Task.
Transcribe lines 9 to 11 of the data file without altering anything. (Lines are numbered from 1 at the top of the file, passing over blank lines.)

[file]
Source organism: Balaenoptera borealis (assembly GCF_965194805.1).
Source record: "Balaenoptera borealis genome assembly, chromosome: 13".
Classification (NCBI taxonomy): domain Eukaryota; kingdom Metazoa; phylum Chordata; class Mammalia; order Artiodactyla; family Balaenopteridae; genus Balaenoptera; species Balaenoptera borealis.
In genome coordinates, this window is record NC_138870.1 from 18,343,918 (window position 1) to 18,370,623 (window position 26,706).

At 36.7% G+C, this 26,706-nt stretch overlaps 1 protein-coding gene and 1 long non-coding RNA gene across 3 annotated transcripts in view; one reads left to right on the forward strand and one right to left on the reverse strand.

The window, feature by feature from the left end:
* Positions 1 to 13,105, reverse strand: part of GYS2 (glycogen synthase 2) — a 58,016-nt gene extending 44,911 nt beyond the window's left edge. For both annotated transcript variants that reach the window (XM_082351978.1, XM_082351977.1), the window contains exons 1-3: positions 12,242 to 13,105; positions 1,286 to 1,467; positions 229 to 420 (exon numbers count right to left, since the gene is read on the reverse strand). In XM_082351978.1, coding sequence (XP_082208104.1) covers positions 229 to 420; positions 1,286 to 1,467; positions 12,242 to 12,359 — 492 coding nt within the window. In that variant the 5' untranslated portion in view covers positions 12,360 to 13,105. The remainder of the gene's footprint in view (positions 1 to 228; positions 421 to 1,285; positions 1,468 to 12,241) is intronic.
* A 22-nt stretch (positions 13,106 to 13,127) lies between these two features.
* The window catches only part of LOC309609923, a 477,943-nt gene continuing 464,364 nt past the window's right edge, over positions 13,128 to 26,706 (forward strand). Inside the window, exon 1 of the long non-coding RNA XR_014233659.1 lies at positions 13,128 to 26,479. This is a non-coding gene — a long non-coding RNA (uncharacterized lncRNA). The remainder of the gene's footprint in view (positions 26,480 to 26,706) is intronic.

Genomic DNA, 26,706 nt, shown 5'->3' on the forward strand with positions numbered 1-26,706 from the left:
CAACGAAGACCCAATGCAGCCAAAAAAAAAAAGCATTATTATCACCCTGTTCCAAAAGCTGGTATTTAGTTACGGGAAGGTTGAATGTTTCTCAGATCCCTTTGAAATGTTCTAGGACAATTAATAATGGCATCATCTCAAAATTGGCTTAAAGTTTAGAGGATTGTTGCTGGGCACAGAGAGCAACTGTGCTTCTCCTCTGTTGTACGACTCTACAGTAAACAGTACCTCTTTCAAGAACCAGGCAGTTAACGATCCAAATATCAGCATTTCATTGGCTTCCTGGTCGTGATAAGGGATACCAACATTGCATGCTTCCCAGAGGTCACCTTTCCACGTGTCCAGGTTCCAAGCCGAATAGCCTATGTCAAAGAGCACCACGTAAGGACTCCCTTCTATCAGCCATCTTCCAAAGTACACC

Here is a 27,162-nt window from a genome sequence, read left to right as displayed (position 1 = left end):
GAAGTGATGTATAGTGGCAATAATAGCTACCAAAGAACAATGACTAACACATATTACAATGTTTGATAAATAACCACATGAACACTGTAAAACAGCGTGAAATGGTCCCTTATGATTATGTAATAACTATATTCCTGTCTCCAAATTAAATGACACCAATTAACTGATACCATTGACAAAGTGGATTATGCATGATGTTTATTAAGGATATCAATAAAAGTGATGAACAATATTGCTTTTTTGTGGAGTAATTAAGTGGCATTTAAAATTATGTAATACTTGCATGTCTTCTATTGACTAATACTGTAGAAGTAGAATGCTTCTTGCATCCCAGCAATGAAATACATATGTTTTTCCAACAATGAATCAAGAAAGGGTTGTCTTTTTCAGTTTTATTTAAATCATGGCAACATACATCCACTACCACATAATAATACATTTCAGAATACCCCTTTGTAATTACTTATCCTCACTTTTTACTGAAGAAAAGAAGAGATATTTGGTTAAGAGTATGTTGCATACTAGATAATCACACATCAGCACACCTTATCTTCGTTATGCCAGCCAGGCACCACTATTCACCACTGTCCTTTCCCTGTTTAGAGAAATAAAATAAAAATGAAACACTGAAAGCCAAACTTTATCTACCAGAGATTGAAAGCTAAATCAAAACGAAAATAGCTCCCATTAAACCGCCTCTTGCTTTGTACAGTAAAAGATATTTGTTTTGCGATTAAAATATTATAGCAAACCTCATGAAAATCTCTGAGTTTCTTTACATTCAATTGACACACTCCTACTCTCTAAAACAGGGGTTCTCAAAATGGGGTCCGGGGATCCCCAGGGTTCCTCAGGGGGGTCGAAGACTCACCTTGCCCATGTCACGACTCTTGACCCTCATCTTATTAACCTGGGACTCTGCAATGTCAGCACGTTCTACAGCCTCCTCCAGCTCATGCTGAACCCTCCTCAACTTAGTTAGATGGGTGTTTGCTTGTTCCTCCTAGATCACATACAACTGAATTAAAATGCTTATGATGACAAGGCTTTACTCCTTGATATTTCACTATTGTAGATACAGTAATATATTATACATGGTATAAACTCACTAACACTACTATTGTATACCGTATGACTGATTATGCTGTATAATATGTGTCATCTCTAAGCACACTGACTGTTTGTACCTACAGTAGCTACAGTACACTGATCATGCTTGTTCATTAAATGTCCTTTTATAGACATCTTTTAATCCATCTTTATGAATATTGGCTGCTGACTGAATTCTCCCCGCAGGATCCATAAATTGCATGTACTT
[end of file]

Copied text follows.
* The window catches only part of LOC309609923, a 477,943-nt gene continuing 464,364 nt past the window's right edge, over positions 13,128 to 26,706 (forward strand). Inside the window, exon 1 of the long non-coding RNA XR_014233659.1 lies at positions 13,128 to 26,479. This is a non-coding gene — a long non-coding RNA (uncharacterized lncRNA). The remainder of the gene's footprint in view (positions 26,480 to 26,706) is intronic.

Genomic DNA, 26,706 nt, shown 5'->3' on the forward strand with positions numbered 1-26,706 from the left:
CAACGAAGACCCAATGCAGCCAAAAAAAAAAAGCATTATTATCACCCTGTTCCAAAAGCTGGTATTTAGTTACGGGAAGGTTGAATGTTTCTCAGATCCCTTTGAAATGTTCTAGGACAATTAATAATGGCATCATCTCAAAATTGGCTTAAAGTTTAGAGGATTGTTGCTGGGCACAGAGAGCAACTGTGCTTCTCCTCTGTTGTACGACTCTACAGTAAACAGTACCTCTTTCAAGAACCAGGCAGTTAACGATCCAAATATCAGCATTTCATTGGCTTCCTGGTCGTGATAAGGGATACCAACATTGCATGCTTCCCAGAGGTCACCTTTCCACGTGTCCAGGTTCCAAGCCGAATAGCCTATGTCAAAGAGCACCACGTAAGGACTCCCTTCTATCAGCCATCTTCCAAAGTACACC